If your goal is to become an entrepreneur, it is probably the best decision you are taking. You can be your own boss, create something new, create jobs for others, contribute to the economic growth of the country, follow a path different from the crowd and so on. While things are better now than ever before — there are more women founders now than just a few years back – the entrepreneurial journey is easier said than done. Don’t expect it to be a walk in the park, but full of challenges. And if you love negotiating challenges, that’s another big reason why entrepreneurship is cut out for you.
The best way forward is to be prepared. Many experts suggest that starting point can be
entrepreneurship events. Though be cautioned, despite great improvements in numbers of women founders, they still are a minority and you’ll see very few of your `tribe’ in such gatherings. While attending conferences is good for networking there’s lots more you need to do to give wings to your idea.
Here’s a checklist to make your entrepreneurial journey successful:
> Self-belief: While entrepreneurship is fashionable, it’s not easy. Don’t do it because your
friend did it but because you believe in it. You know best who you are and what can you do.
While money is obviously a big goal don’t be in it just for that final outcome of a pot of gold in
your account. First and foremost, believe in what you are setting out to do.
Try and sell the idea to yourself first —convince yourself before taking it to the world. Check
with family and close friends what they think about your plan. Also, if you have a family
(husband, kids, parents to look after) figure out upfront the time you can give and make
everyone aware of your idea and the commitment it needs. You can’t anticipate everything,
but ticking the obvious boxes is a good starting point.
> Think through the Idea: What is the problem you are trying to solve? Is it a crowded area,
like another e-commerce or a fintech startup you are planning or is the idea unique? If the
latter it’s great, but the next step is to have it vetted by an expert in the area or a successful
entrepreneur — what will it do, can it scale? Don’t get carried away by `flavour of the season’
but work to your strengths. So, fintech is a hot new space but do you really understand
financial services, products etc. If it’s up your alley, sure go ahead but, be careful of venturing
into areas that you aren’t familiar with.
> Capital: The idea might start on your smartphone at your study (or garage, as they prefer!)
but once it grows you need more people, investments in experts, products, office space,
computers. You might have started with your spare money but to scale you will have to look
out for angels and venture investors.
This is the stage where literally, the rubber hits the road. You will have something to show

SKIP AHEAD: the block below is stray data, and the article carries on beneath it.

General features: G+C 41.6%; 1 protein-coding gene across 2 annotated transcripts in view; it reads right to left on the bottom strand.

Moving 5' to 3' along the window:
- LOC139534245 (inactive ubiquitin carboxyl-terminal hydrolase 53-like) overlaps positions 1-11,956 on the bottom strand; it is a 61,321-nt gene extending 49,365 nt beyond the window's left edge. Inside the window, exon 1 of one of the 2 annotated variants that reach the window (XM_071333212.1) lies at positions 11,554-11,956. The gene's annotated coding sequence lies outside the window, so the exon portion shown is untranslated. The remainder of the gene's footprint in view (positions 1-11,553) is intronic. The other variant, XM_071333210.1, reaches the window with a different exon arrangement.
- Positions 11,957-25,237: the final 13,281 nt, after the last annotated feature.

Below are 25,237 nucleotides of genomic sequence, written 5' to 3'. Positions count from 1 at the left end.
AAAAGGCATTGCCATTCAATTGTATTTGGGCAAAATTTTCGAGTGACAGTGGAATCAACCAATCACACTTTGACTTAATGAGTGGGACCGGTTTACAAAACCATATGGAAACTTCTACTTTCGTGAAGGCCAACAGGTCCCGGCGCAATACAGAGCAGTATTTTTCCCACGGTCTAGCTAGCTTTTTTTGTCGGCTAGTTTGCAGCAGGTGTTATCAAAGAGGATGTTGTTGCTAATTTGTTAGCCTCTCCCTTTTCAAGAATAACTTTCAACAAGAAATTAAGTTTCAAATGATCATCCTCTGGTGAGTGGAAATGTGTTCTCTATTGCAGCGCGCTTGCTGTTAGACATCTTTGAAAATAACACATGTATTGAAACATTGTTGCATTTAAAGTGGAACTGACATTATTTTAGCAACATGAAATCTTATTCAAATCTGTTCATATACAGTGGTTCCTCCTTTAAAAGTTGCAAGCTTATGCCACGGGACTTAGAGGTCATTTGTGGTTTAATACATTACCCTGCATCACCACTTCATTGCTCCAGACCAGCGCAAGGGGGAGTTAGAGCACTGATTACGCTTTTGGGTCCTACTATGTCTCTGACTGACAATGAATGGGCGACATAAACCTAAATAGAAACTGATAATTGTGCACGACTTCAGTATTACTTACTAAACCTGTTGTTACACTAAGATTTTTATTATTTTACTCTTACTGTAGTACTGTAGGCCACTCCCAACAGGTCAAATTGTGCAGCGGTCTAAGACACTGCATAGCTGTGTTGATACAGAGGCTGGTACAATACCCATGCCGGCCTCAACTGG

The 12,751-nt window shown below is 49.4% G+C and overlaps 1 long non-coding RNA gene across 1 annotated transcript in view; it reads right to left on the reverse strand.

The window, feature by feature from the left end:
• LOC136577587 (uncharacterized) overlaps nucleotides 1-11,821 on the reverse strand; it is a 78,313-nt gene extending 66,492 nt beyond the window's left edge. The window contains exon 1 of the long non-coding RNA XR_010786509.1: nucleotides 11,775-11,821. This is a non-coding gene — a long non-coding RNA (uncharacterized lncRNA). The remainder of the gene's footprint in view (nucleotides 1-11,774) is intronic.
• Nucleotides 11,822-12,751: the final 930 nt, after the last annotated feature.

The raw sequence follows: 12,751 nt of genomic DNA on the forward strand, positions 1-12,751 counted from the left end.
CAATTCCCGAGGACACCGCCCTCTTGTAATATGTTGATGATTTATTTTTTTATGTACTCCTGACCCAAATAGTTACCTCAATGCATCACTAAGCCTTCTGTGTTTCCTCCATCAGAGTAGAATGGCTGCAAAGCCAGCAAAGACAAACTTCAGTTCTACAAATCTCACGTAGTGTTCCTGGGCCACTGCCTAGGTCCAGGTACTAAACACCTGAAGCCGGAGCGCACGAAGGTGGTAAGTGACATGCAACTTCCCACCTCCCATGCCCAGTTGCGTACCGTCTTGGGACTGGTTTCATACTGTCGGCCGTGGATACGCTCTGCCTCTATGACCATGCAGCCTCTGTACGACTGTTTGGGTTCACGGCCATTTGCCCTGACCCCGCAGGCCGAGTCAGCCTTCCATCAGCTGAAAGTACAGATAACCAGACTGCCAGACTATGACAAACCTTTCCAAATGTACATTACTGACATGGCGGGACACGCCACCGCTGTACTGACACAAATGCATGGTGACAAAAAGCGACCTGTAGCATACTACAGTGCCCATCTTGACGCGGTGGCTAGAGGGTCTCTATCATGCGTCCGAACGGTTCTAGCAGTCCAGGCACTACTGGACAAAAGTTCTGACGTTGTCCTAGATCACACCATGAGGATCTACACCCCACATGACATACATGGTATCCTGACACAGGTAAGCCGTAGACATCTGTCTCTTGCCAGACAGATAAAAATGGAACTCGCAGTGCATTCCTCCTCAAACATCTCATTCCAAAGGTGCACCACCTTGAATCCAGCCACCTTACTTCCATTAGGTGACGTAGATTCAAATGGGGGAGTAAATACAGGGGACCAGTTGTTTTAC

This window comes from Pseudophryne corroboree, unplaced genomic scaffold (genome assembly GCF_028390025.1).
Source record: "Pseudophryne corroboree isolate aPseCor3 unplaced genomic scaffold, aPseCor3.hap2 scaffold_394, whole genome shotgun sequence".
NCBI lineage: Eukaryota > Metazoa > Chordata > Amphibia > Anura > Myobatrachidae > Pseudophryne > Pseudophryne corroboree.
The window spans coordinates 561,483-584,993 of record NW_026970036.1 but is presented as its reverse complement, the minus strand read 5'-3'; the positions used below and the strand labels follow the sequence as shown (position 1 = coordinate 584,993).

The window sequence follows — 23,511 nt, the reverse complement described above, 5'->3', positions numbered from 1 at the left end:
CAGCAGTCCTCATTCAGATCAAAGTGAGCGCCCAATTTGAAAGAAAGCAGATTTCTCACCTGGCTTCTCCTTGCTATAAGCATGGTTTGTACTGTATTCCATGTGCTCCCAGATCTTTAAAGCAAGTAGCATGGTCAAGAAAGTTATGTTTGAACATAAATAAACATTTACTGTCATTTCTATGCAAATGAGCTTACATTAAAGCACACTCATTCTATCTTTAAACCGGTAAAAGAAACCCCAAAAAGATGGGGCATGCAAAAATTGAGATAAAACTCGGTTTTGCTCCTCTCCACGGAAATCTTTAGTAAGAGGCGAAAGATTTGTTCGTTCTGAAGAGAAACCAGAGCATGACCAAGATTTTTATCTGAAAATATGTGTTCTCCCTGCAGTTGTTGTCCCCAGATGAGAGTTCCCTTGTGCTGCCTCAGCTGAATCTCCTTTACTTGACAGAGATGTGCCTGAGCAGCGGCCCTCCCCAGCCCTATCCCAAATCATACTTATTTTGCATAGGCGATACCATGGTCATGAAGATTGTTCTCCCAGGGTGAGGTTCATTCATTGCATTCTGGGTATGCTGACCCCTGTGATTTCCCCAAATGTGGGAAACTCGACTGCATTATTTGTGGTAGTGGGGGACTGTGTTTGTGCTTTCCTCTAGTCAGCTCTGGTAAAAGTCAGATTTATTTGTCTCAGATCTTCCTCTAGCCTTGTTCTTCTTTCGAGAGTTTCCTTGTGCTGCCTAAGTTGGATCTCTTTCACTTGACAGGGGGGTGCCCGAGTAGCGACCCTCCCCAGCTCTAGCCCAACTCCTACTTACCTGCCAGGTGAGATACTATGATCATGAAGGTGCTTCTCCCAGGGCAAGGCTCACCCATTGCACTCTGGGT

that it works. You will be competing with many others for angel money.
And they (not all but most of them) come with their own pre-conceived notions. The moment
it’s a woman-founded venture expect gender issues to go ahead of the idea or funding. How
will you manage family & company? What if your husband gets shifted out of the city? If you
are single, will you continue running the startup after marriage and so forth.
Instead of trying to convince all and sundry, reach out to investors who are more interested in
the business and not gender of the person who’s starting it. Reach out to investors who are
willing to back women founded ventures.
> People Matters: As the startup grows you will need a formal structure. You’ll need to fill key
positions like finance, HR, business development, technology, operations and so on. At thing
stage you will be getting out of your comfort zone of family and friends and hiring external
Check out whether they need just another job or are willing to risk working with a startup,
willing to toil hard, work long and unsocial hours to see it grow. Hiring is critical to success. You may not get the right hire for each role and here your own role as a founder and guide
comes to play. Look for commitment and passion to work for a startup in your hires.
> Network, Engage & Keep Learning: Building a successful company is not a ‘one-woman
show’ but requires efforts, teams, stakeholders, the ecosystem. Here networking is important.
Look out for startup events. Meeting the right kind of people, staying in touch with fellow
entrepreneurs, investors and even CXOs of large companies. You will need partnerships to
grow, strengthen old bridges while building new ones. Networking will help know the pulse of
the market and bring you closer to market and business trends. This will add to your
knowledge which can help navigate the startup as it scales.
> Mentor & Feedback: The role of mentor can hardly be overemphasised. You need someone
you can trust. To guide you on the right path, to consult if things are not going right. To
provide you feedback on the steps you are taking and analyse results.
> Failure is Part of the Journey: Most startup statistics are not very encouraging. Almost 80%
of the startups fail and less than 5% of startups become a Google, Facebook or Uber. So, failure is very much part of the journey. This means you need to work very hard and stay focussed. Look at how market is responding to your product or service. There will be mistakes and mishaps. Learn to cope with challenges and make changes if need be.
In an unfortunate event of encountering failure take a hard look and evaluate what went
wrong. Instead of giving up see failure as a learning. You can quit one venture to start another
armed with better knowledge and know-how. The stronger you become—due to failure or
success—the better it will be. Best of luck on your journey ahead!